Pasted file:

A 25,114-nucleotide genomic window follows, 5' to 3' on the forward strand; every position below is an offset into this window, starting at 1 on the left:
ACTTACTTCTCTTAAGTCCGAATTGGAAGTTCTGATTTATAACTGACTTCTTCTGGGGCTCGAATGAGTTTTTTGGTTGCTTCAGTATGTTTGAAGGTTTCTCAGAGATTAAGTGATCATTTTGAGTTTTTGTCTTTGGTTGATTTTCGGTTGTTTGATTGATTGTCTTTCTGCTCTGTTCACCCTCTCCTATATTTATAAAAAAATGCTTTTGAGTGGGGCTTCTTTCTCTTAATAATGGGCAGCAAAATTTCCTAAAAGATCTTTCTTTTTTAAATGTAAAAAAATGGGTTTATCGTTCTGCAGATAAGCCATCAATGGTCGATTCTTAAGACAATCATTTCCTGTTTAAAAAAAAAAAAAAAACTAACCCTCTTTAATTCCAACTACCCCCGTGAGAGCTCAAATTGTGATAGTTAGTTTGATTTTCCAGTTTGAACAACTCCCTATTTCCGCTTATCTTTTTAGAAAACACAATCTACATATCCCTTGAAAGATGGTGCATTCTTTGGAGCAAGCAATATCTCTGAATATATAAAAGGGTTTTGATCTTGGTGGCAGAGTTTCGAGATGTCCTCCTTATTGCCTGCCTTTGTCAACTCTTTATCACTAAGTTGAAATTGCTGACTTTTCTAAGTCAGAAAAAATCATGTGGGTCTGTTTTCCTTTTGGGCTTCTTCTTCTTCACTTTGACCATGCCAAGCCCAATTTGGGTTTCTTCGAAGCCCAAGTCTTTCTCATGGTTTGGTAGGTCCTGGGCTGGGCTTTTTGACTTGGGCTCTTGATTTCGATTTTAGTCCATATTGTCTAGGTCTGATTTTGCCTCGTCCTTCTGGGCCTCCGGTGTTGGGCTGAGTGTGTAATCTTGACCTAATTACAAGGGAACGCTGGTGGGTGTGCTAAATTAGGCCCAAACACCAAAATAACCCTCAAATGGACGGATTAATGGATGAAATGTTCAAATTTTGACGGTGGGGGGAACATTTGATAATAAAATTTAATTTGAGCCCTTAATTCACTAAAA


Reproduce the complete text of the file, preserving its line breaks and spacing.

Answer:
A 25,114-nucleotide genomic window follows, 5' to 3' on the forward strand; every position below is an offset into this window, starting at 1 on the left:
ACTTACTTCTCTTAAGTCCGAATTGGAAGTTCTGATTTATAACTGACTTCTTCTGGGGCTCGAATGAGTTTTTTGGTTGCTTCAGTATGTTTGAAGGTTTCTCAGAGATTAAGTGATCATTTTGAGTTTTTGTCTTTGGTTGATTTTCGGTTGTTTGATTGATTGTCTTTCTGCTCTGTTCACCCTCTCCTATATTTATAAAAAAATGCTTTTGAGTGGGGCTTCTTTCTCTTAATAATGGGCAGCAAAATTTCCTAAAAGATCTTTCTTTTTTAAATGTAAAAAAATGGGTTTATCGTTCTGCAGATAAGCCATCAATGGTCGATTCTTAAGACAATCATTTCCTGTTTAAAAAAAAAAAAAAAACTAACCCTCTTTAATTCCAACTACCCCCGTGAGAGCTCAAATTGTGATAGTTAGTTTGATTTTCCAGTTTGAACAACTCCCTATTTCCGCTTATCTTTTTAGAAAACACAATCTACATATCCCTTGAAAGATGGTGCATTCTTTGGAGCAAGCAATATCTCTGAATATATAAAAGGGTTTTGATCTTGGTGGCAGAGTTTCGAGATGTCCTCCTTATTGCCTGCCTTTGTCAACTCTTTATCACTAAGTTGAAATTGCTGACTTTTCTAAGTCAGAAAAAATCATGTGGGTCTGTTTTCCTTTTGGGCTTCTTCTTCTTCACTTTGACCATGCCAAGCCCAATTTGGGTTTCTTCGAAGCCCAAGTCTTTCTCATGGTTTGGTAGGTCCTGGGCTGGGCTTTTTGACTTGGGCTCTTGATTTCGATTTTAGTCCATATTGTCTAGGTCTGATTTTGCCTCGTCCTTCTGGGCCTCCGGTGTTGGGCTGAGTGTGTAATCTTGACCTAATTACAAGGGAACGCTGGTGGGTGTGCTAAATTAGGCCCAAACACCAAAATAACCCTCAAATGGACGGATTAATGGATGAAATGTTCAAATTTTGACGGTGGGGGGAACATTTGATAATAAAATTTAATTTGAGCCCTTAATTCACTAAAA